Mark Forman | Another View: The lessons of reform (print version)

This is an abridged version of acceptance remarks made by Mark Forman at the Oct. 25 GCN Awards Gala, upon being inducted into GCN's Hall of Fame.


Click here for the full version.

Mark Forman

Ever since I came to Washington, I've wondered how a government staffed with bright and committed employees could keep the Government Accountability Office so active. Here are some of the key lessons that I've learned.

  • Focus on the incentive structures: Processes, technologies, organizational charts, are just tools. For lasting change, positive rewards will always beat negative consequences.

  • Transparency and accountability: Let the sun shine in and fix the problems. Every wave of information technology promotes transparency and responsiveness.

  • Don't mistake a critic for a detractor: Listen and decide. The worst situations in Washington occur when leaders victimize people who raise valid concerns.

  • Leverage teamwork: Increasingly, government relies on teamwork.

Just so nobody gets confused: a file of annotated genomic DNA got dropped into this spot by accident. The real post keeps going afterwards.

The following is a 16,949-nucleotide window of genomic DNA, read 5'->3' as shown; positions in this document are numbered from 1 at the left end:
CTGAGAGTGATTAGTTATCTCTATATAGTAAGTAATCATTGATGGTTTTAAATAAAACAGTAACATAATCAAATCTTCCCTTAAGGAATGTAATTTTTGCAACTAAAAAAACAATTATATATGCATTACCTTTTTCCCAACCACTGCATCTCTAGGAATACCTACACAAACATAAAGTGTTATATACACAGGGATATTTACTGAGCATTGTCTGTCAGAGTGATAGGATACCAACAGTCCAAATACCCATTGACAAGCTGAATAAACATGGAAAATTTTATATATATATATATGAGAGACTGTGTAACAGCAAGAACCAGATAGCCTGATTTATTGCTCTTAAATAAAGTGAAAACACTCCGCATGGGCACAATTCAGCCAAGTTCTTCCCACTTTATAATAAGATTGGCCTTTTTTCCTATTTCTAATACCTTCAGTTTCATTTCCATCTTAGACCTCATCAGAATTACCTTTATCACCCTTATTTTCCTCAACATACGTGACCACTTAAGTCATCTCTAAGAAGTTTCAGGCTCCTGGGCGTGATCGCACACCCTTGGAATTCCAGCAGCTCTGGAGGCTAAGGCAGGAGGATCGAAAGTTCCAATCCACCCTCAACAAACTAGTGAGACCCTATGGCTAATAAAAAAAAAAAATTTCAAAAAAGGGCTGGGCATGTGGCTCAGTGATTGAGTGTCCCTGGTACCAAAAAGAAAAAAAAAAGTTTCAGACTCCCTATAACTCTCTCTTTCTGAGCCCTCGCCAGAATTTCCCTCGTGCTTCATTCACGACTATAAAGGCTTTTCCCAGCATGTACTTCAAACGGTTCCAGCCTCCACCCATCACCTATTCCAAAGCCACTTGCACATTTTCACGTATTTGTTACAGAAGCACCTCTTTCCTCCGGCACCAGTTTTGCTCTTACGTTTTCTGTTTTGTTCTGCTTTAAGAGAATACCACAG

• Give away success: I've always tried to spread more credit than I take.

  • Set goals; figure out how to achieve them.

  • Understand emerging innovations; figure out how to apply them in your situation.

  • Major reforms come from outside the system, rarely from within the bureaucracy.

  • Every day we face choices. Take a long-term view in making them.

  • Over the next few years I see two major opportunities for government:

    The Internet and laws such as the Federal Funds Accountability and Transparency Act offer dramatic opportunities to let the sun shine in on government spending. If information is published in greater detail on a monthly basis and the public starts to scrutinize it, there could be dramatic shifts in incentives.

    A second major opportunity for government reform is in clarifying roles, missions and responsibilities of government, an urgent issue that must be addressed if we are to see the fruits of recent reforms.

    Mark Forman was the first administrator for e-government and IT at the Office of Management and Budget. He is now a principal with KPMG LLC of New York.

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